A new pilot-training program will provide data on "the potential for enlisted members to train to fly modern combat aircraft," an Air Force officer said.
The Air Force is mired in a deepening pilot crisis, with a shortage of approximately 2,000 pilots from the active-duty Air Force, Air National Guard, and Air Force Reserve at the end of fiscal year 2017 in September.
The Air Force has pursued a number of policies to correct that shortage, including quality-of-life improvements, opening positions for retired pilots, and drawing more active-duty pilots from the National Guard and Reserve. The force also has the option to recall retired pilots, but says it will not avail itself of it.
Now it appears the Air Force is considering a step it has long avoided: training enlisted airmen to be combat aviators.
A new six-month pilot-training program will consist of 15 officers and five enlisted airmen, Maj. Gen. Timothy Leahy, chief of the Second Air Force, told his commanders in a November 30 email, seen by Air Force Times.
Currently, the only Air Force personnel eligible to be pilots are commissioned officers, and achieving officer status requires a four-year college degree.
"Enlisted volunteers will be pioneers in innovating Air Force aviator recruitment, selection, and training processes by demonstrating the potential of non-college graduates to succeed in a rigorous pilot training environment," Leahy, whose command is responsible for basic military and tactical training for Air Force personnel, wrote in the email.
Leahy added that the training program would provide data to Air Education and Training Command commander Lt. Gen. Steven Kwast about "the potential for enlisted members to train to fly modern combat aircraft," according to Air Force Times. The email was obtained by former airman Steven Mayne, who runs the unofficial Air Force amn/nco/snco Facebook page.
The email said there was a December 15 deadline for airmen to volunteer online and that those picked would start training on February 15. Those who succeed would take solo flights in T-6 single-engine turboprop training aircraft.
Air Education and Training Command spokeswoman Marilyn Holliday confirmed the email to Air Force Times and said the command "chose to focus on flying training because of the urgency involved with the enterprise." She added that the program was meant to examine how airmen learn and would look at technology that could lead to better and faster learning.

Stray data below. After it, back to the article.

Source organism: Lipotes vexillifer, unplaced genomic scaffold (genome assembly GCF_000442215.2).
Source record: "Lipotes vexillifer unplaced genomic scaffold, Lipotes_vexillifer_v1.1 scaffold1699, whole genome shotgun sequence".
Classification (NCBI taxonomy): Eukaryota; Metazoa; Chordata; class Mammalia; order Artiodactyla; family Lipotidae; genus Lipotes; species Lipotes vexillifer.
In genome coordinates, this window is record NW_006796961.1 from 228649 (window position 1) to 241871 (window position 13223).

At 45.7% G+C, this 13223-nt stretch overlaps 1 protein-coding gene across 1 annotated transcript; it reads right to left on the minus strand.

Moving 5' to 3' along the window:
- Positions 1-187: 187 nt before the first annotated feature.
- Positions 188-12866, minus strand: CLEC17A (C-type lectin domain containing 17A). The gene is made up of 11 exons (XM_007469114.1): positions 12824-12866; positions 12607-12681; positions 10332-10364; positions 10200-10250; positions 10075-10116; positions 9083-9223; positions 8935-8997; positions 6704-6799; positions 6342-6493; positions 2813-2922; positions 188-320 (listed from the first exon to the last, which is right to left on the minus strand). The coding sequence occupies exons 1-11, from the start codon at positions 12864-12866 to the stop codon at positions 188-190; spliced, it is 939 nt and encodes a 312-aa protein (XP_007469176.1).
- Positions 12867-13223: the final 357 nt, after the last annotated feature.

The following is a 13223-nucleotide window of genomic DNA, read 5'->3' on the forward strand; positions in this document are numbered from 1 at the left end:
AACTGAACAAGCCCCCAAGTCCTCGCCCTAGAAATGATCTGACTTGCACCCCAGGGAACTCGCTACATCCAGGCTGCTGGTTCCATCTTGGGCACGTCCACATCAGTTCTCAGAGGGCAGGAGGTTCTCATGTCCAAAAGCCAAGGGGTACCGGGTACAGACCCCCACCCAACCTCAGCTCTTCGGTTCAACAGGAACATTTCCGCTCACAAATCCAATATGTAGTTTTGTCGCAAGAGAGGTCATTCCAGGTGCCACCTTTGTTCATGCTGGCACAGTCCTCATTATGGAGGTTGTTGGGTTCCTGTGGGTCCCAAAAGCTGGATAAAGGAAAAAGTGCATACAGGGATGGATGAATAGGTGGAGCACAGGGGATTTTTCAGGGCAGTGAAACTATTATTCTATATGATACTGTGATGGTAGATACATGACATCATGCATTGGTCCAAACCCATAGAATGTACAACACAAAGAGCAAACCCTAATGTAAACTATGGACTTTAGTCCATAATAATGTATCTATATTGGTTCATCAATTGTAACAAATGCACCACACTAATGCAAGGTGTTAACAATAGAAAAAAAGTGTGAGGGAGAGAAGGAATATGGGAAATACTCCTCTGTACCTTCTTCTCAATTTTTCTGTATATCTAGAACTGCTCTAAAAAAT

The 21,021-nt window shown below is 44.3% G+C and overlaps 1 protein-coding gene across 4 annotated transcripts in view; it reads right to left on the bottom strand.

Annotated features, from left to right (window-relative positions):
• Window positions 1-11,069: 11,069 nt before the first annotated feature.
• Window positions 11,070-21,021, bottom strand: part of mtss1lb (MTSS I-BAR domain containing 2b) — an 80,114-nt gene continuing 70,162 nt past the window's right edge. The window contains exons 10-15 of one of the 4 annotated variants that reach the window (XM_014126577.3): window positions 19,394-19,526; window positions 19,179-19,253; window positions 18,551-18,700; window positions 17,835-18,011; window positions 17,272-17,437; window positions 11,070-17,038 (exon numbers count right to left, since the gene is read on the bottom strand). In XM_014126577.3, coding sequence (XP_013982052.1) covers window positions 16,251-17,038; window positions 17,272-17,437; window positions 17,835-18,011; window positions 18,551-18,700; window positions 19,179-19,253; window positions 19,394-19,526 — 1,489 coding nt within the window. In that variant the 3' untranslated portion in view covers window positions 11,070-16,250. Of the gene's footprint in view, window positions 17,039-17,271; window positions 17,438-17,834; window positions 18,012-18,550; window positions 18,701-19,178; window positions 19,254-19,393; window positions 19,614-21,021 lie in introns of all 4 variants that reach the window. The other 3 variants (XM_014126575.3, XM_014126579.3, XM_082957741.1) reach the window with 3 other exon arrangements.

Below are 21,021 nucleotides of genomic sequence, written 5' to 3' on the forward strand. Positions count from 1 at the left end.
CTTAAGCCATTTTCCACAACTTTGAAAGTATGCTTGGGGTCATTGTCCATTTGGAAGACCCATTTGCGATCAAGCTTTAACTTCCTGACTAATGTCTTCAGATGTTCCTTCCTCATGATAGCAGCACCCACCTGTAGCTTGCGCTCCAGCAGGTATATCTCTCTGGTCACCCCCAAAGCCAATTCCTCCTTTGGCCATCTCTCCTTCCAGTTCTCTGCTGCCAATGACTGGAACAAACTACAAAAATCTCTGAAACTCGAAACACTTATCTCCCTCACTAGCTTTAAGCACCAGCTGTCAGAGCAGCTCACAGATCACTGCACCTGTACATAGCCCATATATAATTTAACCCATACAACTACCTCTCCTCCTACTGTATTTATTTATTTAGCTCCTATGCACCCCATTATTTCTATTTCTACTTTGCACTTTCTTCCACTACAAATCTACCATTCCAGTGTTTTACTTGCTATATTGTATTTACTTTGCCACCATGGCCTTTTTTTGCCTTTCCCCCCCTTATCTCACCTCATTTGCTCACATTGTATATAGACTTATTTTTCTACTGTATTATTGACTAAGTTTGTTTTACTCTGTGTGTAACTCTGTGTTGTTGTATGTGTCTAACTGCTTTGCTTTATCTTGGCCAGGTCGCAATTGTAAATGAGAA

However, she also downplayed enlisted airmen's proximity to the pilot's seat, telling Task & Purpose that, while the training program was started because of the need for pilots, the "study is not looking at changing our pilot force, but rather it is exploring new ways to effectively and efficiently deliver training."
"The plan for this six-month program is to explore the technology available to produce a student, similarly-skilled to a UPT graduate," Holliday told Task & Purpose, referring to the Air Force's yearlong basic aviation course, Undergraduate Pilot Training.
Officers who pass the six-month course will get pilot's wings and move on to specialized training, while enlisted airmen who pass will return to the specialty they were selected for during basic training, Holliday said, adding that they could have their flight hours applied to a civilian pilot's license.
The Air Force said at the end of 2015 that it would begin training enlisted airmen to fly RQ-4 remotely piloted aircraft — part of an effort to meet demand for unmanned-aircraft pilots. At the end of 2016, two master sergeants became the first enlisted airmen in 60 years to complete solo flights during initial flight training.
The Air Force continued that training this year, with 30 enlisted airmen (chosen from 800 initial applicants) starting training for the RQ-4 Global Hawk in March. Outside of that initiative, however, the force has shown little interest in training enlisted airmen to fly manned aircraft.
Despite that reluctance, Air Force Chief Master Sergeant Kaleth Wright told Air Force Times earlier this year that many enlisted men have pilot's licenses and that enlisted airmen piloting manned aircraft appeared to be "the natural progression."
Wright also started a study at the end of the summer to explore what benefit the Air Force would get from bringing back the warrant officer program, which some have said would be a way to properly recognize and compensate enlisted pilots for their expanded duties as fliers.
Air Force officials have pointed to a number of reasons for the force's pilot shortage including quality-of-life issues, recruitment by private airlines, as well as strain created by three decades of ongoing operations around the world.
The shortage of qualified fliers has also been exacerbated by a bottleneck in the Air Force's training pipeline, caused by a combination of factors like force drawdowns, longer deployments, and budget restrictions.
Air Force leaders have zeroed in on budget woes as a particular problem.
Air Force Chief of Staff David Goldfein said in November that he worried, "if we cannot move past sequester in its current form, we're going to break this force."
This month, with the window closing on budget legislation, Goldfein again sounded alarm about the worst-case scenario for the Air Force: A budget deal that doesn't lift spending limits put in place by the Budget Control Act.
Such an outcome would "devastate" the Air Force, Goldfein told Air Force Times, adding to problems created by the last budget sequester and hindering the service's ability to keep pilots in their planes and, in turn, in uniform.
"If you're not preparing for or executing combat operations, then you’ll likely stop flying," Goldfein said. "Currencies will lapse, qualifications will cease, and we’ll potentially look back on the timeframe of having an only 2,000 pilots short [force] as a dream."